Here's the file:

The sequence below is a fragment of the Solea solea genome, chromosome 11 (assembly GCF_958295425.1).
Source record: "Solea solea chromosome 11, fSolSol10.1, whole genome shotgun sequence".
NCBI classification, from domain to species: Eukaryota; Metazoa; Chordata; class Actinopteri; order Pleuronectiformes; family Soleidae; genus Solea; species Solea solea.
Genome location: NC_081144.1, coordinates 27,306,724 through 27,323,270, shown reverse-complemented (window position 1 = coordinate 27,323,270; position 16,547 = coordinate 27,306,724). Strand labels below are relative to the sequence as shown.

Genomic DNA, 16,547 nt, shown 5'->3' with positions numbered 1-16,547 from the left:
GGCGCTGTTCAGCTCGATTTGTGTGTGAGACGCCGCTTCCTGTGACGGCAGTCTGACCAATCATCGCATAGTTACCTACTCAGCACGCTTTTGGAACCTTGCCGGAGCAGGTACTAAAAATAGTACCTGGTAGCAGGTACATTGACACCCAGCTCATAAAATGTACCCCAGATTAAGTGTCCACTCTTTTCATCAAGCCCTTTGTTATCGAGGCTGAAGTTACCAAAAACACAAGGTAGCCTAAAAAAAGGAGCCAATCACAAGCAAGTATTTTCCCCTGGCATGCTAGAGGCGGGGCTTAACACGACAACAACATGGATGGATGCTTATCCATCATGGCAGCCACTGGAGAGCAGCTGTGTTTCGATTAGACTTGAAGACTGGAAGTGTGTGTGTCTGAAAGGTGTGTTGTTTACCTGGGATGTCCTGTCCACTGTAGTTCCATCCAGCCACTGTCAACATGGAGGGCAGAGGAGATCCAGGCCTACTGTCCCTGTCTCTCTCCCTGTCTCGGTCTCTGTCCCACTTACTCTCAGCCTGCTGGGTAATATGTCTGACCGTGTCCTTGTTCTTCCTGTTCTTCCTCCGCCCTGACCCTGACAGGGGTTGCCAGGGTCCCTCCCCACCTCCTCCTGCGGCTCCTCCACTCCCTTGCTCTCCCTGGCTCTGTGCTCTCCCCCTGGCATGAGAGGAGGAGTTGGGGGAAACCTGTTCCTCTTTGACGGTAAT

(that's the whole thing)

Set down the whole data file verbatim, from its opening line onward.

The sequence below is a fragment of the Solea solea genome, chromosome 11 (assembly GCF_958295425.1).
Source record: "Solea solea chromosome 11, fSolSol10.1, whole genome shotgun sequence".
NCBI classification, from domain to species: Eukaryota; Metazoa; Chordata; class Actinopteri; order Pleuronectiformes; family Soleidae; genus Solea; species Solea solea.
Genome location: NC_081144.1, coordinates 27,306,724 through 27,323,270, shown reverse-complemented (window position 1 = coordinate 27,323,270; position 16,547 = coordinate 27,306,724). Strand labels below are relative to the sequence as shown.

Genomic DNA, 16,547 nt, shown 5'->3' with positions numbered 1-16,547 from the left:
GGCGCTGTTCAGCTCGATTTGTGTGTGAGACGCCGCTTCCTGTGACGGCAGTCTGACCAATCATCGCATAGTTACCTACTCAGCACGCTTTTGGAACCTTGCCGGAGCAGGTACTAAAAATAGTACCTGGTAGCAGGTACATTGACACCCAGCTCATAAAATGTACCCCAGATTAAGTGTCCACTCTTTTCATCAAGCCCTTTGTTATCGAGGCTGAAGTTACCAAAAACACAAGGTAGCCTAAAAAAAGGAGCCAATCACAAGCAAGTATTTTCCCCTGGCATGCTAGAGGCGGGGCTTAACACGACAACAACATGGATGGATGCTTATCCATCATGGCAGCCACTGGAGAGCAGCTGTGTTTCGATTAGACTTGAAGACTGGAAGTGTGTGTGTCTGAAAGGTGTGTTGTTTACCTGGGATGTCCTGTCCACTGTAGTTCCATCCAGCCACTGTCAACATGGAGGGCAGAGGAGATCCAGGCCTACTGTCCCTGTCTCTCTCCCTGTCTCGGTCTCTGTCCCACTTACTCTCAGCCTGCTGGGTAATATGTCTGACCGTGTCCTTGTTCTTCCTGTTCTTCCTCCGCCCTGACCCTGACAGGGGTTGCCAGGGTCCCTCCCCACCTCCTCCTGCGGCTCCTCCACTCCCTTGCTCTCCCTGGCTCTGTGCTCTCCCCCTGGCATGAGAGGAGGAGTTGGGGGAAACCTGTTCCTCTTTGACGGTAAT